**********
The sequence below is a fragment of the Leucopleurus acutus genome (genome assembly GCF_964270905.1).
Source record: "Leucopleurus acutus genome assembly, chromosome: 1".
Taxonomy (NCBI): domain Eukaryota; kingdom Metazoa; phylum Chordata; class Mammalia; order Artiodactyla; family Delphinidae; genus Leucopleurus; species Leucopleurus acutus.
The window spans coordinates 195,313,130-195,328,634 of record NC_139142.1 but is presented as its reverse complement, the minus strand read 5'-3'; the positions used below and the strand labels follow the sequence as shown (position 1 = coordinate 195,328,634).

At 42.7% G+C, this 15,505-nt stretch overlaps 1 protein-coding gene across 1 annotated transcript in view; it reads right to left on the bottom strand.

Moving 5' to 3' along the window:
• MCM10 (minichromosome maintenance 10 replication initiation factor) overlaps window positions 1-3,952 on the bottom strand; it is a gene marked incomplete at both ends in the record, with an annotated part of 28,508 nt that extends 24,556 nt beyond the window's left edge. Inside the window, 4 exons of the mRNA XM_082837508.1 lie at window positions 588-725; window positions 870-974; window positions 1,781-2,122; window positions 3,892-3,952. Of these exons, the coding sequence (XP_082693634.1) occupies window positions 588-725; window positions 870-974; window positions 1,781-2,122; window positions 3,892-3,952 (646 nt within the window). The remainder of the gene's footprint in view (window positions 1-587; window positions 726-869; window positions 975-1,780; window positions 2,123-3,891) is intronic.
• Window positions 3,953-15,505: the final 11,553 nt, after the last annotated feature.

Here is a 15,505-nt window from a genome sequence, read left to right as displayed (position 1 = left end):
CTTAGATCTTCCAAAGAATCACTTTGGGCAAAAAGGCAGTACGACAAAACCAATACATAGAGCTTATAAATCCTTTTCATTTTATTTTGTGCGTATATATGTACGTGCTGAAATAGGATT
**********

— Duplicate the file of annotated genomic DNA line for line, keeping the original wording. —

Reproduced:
The sequence below is a fragment of the Leucopleurus acutus genome (genome assembly GCF_964270905.1).
Source record: "Leucopleurus acutus genome assembly, chromosome: 1".
Taxonomy (NCBI): domain Eukaryota; kingdom Metazoa; phylum Chordata; class Mammalia; order Artiodactyla; family Delphinidae; genus Leucopleurus; species Leucopleurus acutus.
The window spans coordinates 195,313,130-195,328,634 of record NC_139142.1 but is presented as its reverse complement, the minus strand read 5'-3'; the positions used below and the strand labels follow the sequence as shown (position 1 = coordinate 195,328,634).

At 42.7% G+C, this 15,505-nt stretch overlaps 1 protein-coding gene across 1 annotated transcript in view; it reads right to left on the bottom strand.

Moving 5' to 3' along the window:
• MCM10 (minichromosome maintenance 10 replication initiation factor) overlaps window positions 1-3,952 on the bottom strand; it is a gene marked incomplete at both ends in the record, with an annotated part of 28,508 nt that extends 24,556 nt beyond the window's left edge. Inside the window, 4 exons of the mRNA XM_082837508.1 lie at window positions 588-725; window positions 870-974; window positions 1,781-2,122; window positions 3,892-3,952. Of these exons, the coding sequence (XP_082693634.1) occupies window positions 588-725; window positions 870-974; window positions 1,781-2,122; window positions 3,892-3,952 (646 nt within the window). The remainder of the gene's footprint in view (window positions 1-587; window positions 726-869; window positions 975-1,780; window positions 2,123-3,891) is intronic.
• Window positions 3,953-15,505: the final 11,553 nt, after the last annotated feature.

Here is a 15,505-nt window from a genome sequence, read left to right as displayed (position 1 = left end):
CTTAGATCTTCCAAAGAATCACTTTGGGCAAAAAGGCAGTACGACAAAACCAATACATAGAGCTTATAAATCCTTTTCATTTTATTTTGTGCGTATATATGTACGTGCTGAAATAGGATT